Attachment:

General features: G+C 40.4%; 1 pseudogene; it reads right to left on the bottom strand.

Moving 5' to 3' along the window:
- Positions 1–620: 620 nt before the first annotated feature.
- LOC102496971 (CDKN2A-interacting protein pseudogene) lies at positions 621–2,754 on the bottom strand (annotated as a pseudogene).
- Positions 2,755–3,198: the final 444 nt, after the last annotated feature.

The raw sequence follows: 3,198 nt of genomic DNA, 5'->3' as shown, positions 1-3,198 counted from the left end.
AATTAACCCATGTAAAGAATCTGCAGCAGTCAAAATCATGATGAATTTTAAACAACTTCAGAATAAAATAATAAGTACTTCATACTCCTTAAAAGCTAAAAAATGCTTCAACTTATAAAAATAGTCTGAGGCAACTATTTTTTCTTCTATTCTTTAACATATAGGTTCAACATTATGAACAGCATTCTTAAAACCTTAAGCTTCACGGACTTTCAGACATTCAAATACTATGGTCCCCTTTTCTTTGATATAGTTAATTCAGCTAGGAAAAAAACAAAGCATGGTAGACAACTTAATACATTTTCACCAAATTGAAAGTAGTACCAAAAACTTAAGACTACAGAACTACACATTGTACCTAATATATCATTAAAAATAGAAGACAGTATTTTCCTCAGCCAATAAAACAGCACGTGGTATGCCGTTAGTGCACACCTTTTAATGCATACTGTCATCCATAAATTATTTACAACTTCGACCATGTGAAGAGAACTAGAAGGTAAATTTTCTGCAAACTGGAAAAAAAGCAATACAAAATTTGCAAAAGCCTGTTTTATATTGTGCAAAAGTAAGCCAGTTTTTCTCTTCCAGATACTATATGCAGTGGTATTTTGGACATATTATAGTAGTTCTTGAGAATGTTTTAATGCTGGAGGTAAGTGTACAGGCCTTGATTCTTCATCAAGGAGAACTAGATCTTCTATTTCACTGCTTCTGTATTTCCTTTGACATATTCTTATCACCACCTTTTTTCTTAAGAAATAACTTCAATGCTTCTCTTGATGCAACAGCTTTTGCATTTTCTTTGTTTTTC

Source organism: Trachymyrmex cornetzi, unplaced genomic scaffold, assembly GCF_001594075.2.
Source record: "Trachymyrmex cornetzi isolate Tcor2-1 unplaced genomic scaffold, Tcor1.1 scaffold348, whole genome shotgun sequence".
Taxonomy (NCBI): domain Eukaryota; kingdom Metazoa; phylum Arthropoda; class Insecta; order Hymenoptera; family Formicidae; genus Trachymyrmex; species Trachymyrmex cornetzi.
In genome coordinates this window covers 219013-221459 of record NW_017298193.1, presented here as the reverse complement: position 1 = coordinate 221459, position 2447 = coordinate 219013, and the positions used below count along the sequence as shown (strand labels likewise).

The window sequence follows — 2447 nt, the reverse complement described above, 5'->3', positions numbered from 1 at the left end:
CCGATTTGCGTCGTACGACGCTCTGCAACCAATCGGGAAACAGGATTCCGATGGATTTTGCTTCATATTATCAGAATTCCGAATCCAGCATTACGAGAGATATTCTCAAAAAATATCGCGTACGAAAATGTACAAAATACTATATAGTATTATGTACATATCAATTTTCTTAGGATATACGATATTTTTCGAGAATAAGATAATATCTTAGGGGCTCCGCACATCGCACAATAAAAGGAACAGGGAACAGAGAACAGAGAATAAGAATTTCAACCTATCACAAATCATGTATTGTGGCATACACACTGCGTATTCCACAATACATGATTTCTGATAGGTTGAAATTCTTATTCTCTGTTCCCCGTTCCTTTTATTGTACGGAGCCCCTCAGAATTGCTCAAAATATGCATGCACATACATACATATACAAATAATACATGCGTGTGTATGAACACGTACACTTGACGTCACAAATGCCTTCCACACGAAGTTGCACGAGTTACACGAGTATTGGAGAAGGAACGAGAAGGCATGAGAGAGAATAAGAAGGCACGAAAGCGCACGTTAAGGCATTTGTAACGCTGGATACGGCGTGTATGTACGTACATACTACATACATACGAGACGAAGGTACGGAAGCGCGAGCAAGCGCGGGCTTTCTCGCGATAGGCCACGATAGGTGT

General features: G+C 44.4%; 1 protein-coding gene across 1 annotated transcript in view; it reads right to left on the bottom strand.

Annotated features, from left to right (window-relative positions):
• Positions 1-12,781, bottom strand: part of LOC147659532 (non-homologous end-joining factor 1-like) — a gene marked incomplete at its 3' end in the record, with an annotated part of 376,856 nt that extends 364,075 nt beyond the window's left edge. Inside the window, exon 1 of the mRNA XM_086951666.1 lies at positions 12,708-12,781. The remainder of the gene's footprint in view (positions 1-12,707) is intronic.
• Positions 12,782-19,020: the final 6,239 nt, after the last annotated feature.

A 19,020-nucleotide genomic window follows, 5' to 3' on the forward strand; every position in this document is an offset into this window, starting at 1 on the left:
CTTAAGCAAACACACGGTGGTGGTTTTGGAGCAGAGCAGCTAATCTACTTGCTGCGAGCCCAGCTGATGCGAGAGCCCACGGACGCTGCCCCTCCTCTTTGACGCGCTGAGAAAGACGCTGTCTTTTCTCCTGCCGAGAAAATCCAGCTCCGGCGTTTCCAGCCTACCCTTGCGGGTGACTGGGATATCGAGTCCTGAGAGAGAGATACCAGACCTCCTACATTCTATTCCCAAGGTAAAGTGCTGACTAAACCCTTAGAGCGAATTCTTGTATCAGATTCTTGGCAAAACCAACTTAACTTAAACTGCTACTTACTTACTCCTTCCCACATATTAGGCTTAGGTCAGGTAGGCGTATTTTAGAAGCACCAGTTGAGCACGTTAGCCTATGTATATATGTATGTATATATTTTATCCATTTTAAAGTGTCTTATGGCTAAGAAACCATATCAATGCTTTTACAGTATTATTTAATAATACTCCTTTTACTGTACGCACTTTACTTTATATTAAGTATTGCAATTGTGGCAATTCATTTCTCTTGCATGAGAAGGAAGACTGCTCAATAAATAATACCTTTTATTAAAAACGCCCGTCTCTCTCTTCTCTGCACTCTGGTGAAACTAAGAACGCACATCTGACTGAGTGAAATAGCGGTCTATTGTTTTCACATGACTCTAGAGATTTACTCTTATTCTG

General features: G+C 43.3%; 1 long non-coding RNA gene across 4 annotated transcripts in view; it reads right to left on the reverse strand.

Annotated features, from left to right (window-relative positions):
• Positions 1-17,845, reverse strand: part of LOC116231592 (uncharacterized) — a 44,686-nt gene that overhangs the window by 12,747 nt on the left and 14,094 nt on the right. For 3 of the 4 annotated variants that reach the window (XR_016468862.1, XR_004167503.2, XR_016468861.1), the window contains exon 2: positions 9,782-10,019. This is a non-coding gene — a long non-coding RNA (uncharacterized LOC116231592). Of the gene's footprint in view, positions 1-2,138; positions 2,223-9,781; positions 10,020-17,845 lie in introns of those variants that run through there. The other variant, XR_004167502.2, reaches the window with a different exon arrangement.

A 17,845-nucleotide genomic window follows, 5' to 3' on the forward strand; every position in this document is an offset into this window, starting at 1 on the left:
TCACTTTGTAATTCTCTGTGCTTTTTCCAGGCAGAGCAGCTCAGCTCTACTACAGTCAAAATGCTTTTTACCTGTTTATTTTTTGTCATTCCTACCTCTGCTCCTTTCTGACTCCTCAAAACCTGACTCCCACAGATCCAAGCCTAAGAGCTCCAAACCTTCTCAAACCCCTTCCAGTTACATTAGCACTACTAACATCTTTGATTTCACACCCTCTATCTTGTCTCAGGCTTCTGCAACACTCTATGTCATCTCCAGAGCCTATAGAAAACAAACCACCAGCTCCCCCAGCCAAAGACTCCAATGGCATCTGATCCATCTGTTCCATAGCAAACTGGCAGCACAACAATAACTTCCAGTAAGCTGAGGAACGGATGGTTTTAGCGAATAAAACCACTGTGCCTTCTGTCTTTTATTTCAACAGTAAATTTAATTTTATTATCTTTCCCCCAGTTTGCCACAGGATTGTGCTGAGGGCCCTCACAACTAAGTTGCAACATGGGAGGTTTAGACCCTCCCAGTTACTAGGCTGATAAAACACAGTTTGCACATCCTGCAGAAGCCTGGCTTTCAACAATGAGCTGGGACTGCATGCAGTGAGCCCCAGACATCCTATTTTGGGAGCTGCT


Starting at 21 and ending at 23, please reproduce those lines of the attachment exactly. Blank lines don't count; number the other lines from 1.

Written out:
Annotated features, from left to right (window-relative positions):
• Positions 1-17,845, reverse strand: part of LOC116231592 (uncharacterized) — a 44,686-nt gene that overhangs the window by 12,747 nt on the left and 14,094 nt on the right. For 3 of the 4 annotated variants that reach the window (XR_016468862.1, XR_004167503.2, XR_016468861.1), the window contains exon 2: positions 9,782-10,019. This is a non-coding gene — a long non-coding RNA (uncharacterized LOC116231592). Of the gene's footprint in view, positions 1-2,138; positions 2,223-9,781; positions 10,020-17,845 lie in introns of those variants that run through there. The other variant, XR_004167502.2, reaches the window with a different exon arrangement.

A 17,845-nucleotide genomic window follows, 5' to 3' on the forward strand; every position in this document is an offset into this window, starting at 1 on the left: